- coordination problems
- red or purple dots on the skin
- bruises and bleeding
- respiratory problems
- erections that last for unusually long periods of time
- gastrointestinal problems
- a dangerously high heartbeat
- chest pains
Trazodone abuse may also lead to health concerns such as the development of serotonin syndrome.
Serotonin syndrome is typically caused by prescription medications given to patients that result in the person building up higher levels of serotonin in the brain and within the body. Serotonin is produced naturally within the body, and therefore, higher than normal levels can cause adverse effects for a person.
The Symptoms Of Serotonin Syndrome
Symptoms of serotonin syndrome may include:
- dilated pupils
- muscle problems
- a lack of sleep
- irregular heartbeat
- higher blood pressure
- increased body temperature
- death in extreme cases.
Trazodone Withdrawal Symptoms
Symptoms of trazodone withdrawal may lead to a person experiencing irritability, frequent headaches, concentration difficulties, chills, dizziness, lightheadedness, temporarily losing the ability to walk, shock sensations felt throughout the body, nausea, vomiting, depersonalization, and suicidal thoughts.
Antidepressant Discontinuation Syndrome
Antidepressant medication abuse can result in people suffering from antidepressant discontinuation syndrome. It is common for people who abuse antidepressants to experience co-occurring mood disorders, as well as general substance abuse issues.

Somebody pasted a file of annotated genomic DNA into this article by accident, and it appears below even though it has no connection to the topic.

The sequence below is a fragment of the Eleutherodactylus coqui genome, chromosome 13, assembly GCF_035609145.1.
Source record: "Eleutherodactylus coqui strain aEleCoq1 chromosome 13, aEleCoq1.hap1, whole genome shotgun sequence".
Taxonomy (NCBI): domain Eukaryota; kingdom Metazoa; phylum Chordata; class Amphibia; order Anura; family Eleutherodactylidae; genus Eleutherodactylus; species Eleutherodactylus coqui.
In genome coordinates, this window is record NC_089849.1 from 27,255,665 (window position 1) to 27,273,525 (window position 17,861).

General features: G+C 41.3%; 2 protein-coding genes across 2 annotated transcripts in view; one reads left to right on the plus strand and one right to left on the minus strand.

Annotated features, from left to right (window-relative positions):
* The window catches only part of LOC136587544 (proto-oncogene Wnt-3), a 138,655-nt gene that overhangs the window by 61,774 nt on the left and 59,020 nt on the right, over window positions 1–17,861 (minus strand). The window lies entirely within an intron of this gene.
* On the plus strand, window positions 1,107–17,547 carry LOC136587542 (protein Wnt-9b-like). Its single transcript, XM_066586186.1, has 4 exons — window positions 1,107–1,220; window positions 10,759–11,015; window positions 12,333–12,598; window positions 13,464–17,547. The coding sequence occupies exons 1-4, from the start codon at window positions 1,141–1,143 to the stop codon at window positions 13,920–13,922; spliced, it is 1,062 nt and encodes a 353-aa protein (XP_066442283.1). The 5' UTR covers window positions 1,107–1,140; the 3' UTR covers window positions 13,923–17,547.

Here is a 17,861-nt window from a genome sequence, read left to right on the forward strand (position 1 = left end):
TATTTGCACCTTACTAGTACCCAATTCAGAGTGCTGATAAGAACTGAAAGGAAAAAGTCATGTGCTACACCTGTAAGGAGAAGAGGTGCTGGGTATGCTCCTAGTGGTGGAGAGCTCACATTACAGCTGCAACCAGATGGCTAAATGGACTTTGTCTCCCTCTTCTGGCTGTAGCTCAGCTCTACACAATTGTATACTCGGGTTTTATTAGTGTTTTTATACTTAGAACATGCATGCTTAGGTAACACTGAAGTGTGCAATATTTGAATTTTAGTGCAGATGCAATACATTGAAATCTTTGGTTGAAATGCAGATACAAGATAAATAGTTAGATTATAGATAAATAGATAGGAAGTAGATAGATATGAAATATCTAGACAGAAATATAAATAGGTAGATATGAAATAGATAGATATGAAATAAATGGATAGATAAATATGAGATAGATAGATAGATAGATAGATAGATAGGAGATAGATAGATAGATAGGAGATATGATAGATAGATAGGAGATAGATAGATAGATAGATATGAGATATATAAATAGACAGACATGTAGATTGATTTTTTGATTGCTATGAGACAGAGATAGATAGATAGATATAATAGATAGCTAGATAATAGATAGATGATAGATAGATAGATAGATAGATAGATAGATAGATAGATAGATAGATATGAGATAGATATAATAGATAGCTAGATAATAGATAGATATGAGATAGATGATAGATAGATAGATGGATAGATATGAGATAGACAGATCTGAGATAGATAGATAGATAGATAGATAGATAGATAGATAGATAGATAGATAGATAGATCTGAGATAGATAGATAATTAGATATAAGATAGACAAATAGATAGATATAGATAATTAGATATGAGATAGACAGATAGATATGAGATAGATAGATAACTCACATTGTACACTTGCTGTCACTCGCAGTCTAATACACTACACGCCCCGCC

When a person stops taking antidepressant medications, it can lead to withdrawal symptoms such as anxiety problems, insomnia (or an ability to sleep), strange sensory experiences (such as random sharp pains in the brain or around the body), nausea, and vertigo.
This syndrome typically occurs when antidepressant abuse has abruptly stopped. Moreover, these types of prescription medications may leave the body slowly or quickly, but in either case, if the patient stops using them straight away (without a doctor’s consultation or detox plan put in place), it can cause problems for the user.
The Signs and Symptoms Of A Trazodone Overdose
If a person has taken more than 600mg of trazodone within a 24-hour period, they are considered to have taken an overdose. In addition, the signs of a trazodone overdose may include respiratory problems, respiratory arrest, vomiting, nausea, low blood pressure, chest pains, an irregular heartbeat, a decreased heart rate, or a coma, to name but a few.
What To Do in the Event of a Tradozone Overdose
If a person is suffering from a potential trazodone overdose, the best immediate course of action is to call 9-1-1- and seek immediate treatment from a medical professional. There is unfortunately no known antidote or drug that can be used to successfully reverse the effects of a trazodone overdose.
Therefore, healthcare professionals have advised that people understand that time is extremely important in these instances, and that if the patient is reached in time, certain things can be done to improve their situation, and potentially the person can be saved.
For instance, the doctors might decide to proceed with intubation in order to address severe respiratory depression, or they might opt to administer a dose of charcoal within the patient’s stomach in order to flush out or clean the stomach.